The owner of a structural steelwork business has been suspended from professional driving for 12 weeks by the East of England Deputy Traffic Commissioner.
Mark Honess, 41, of Longwick Road, Princes Risborough, will not be able to drive large goods vehicles again until October after he was reported for two speeding and two mobile phone offences.
The order by Marcia Davis, the region’s Deputy Traffic Commissioner, follows a conduct hearing in Cambridge on 03 July.
Miss Davis concluded that the pattern of offending “looked shocking”, with a speeding offence recorded in April 2014, a mobile phone offence in August 2014, another speeding offence in October 2014 and the second mobile phone offence in July 2016.
Mr Honess told the regulator one of the speeding offences was “just over the limit” and said it had been stupid to answer the phone calls. He had seen the error of his ways and now had Bluetooth installed. On the way to the hearing, he had received a call but did not take it on Bluetooth because he wanted to concentrate on his driving.
The Deputy Traffic Commissioner said the combination of speed and distraction from using a handheld mobile phone was “lethal”, adding that his offending had revealed a propensity to break the law.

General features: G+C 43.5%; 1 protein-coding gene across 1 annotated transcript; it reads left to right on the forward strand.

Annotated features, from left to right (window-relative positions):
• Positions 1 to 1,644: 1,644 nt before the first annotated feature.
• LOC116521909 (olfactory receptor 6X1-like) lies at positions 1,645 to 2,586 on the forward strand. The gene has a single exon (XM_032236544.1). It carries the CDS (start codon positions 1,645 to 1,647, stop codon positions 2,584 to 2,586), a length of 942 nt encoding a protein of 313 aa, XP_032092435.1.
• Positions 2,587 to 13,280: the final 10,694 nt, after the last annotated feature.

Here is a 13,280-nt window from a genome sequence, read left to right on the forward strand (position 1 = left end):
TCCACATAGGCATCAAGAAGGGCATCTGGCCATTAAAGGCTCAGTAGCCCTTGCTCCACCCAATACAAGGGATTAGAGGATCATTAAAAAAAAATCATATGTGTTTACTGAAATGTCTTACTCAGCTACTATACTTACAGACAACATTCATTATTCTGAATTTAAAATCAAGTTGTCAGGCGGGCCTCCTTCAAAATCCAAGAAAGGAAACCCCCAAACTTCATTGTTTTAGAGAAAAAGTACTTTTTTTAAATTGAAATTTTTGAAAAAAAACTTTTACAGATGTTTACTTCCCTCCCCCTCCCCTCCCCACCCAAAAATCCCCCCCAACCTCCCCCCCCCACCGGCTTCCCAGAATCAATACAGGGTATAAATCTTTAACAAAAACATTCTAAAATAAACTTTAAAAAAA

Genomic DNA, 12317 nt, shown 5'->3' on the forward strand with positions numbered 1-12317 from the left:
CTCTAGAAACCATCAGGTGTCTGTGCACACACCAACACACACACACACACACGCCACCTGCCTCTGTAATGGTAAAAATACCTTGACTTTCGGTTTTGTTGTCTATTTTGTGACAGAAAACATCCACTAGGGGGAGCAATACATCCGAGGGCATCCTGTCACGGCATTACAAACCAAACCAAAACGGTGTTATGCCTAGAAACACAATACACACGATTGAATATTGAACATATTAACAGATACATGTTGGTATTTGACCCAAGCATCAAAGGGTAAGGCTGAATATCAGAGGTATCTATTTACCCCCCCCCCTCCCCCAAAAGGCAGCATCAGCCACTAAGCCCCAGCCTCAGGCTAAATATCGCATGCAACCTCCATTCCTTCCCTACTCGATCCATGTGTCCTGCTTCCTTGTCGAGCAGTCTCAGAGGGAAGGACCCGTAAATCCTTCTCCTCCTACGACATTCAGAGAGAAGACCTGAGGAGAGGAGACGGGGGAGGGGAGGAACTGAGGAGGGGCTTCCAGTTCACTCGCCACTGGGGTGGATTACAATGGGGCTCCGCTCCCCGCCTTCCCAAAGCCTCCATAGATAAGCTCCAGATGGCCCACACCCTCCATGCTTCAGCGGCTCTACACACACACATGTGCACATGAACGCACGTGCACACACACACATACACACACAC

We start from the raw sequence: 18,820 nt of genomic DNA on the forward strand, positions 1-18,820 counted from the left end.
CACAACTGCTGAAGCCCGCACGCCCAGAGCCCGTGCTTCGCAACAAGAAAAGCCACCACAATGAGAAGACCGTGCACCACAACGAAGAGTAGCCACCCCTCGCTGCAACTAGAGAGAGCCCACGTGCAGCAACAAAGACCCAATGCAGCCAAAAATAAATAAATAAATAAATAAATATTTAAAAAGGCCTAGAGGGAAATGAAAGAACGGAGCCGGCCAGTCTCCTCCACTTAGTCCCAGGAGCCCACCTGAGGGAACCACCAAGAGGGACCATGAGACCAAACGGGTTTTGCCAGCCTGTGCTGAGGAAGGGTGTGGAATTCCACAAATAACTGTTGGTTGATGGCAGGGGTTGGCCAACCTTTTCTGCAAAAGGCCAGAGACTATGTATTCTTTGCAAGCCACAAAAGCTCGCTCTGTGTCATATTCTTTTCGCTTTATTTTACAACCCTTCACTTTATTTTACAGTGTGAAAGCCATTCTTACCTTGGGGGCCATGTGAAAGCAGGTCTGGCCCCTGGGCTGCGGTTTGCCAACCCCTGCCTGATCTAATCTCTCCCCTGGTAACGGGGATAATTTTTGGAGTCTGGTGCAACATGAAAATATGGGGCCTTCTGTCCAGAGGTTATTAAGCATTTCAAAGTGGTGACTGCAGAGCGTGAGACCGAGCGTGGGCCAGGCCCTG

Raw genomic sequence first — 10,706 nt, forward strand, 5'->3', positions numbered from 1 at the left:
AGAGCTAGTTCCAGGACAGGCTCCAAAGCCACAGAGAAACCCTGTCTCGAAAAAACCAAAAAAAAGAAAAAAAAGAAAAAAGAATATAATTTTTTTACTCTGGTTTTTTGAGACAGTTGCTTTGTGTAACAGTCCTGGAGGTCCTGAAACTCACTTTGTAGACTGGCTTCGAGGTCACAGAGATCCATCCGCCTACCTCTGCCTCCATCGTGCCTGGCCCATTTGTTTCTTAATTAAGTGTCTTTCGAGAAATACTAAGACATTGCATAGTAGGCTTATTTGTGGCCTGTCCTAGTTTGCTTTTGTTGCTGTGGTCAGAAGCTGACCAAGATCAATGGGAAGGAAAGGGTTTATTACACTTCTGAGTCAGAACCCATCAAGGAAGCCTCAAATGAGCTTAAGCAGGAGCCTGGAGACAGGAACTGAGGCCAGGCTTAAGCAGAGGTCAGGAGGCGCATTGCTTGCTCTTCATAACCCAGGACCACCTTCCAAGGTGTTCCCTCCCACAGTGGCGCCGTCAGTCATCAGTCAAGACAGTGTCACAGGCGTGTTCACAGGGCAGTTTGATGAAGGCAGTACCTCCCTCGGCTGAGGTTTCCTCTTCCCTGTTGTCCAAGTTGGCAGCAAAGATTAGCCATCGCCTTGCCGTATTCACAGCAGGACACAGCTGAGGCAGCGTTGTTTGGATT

“This idea of immediacy has gotten out of control,” she added. “If someone calls, why is there a need for an immediate response when your eyes should be on the road?”
Mr Honess asked the Deputy Commissioner not to take his professional driving licence away as he needed it for work. In court, where he had faced disqualification under the totting up procedure, Mr Honess successfully put forward an argument for exceptional hardship because he was in charge of a business and the sole breadwinner in his household.
But Miss Davis noted that there was clear guidance for professional drivers on the likely consequences for committing offences, including using a mobile phone.
The Senior Traffic Commissioner for Great Britain’s statutory document on vocational driver conduct explains the standards which professional drivers are expected to meet, as well as the starting points that commissioners use when considering whether to take against a driver’s vocational licence.
Source: Uk Haulier
‘Lethal’ driving leads to ban for business boss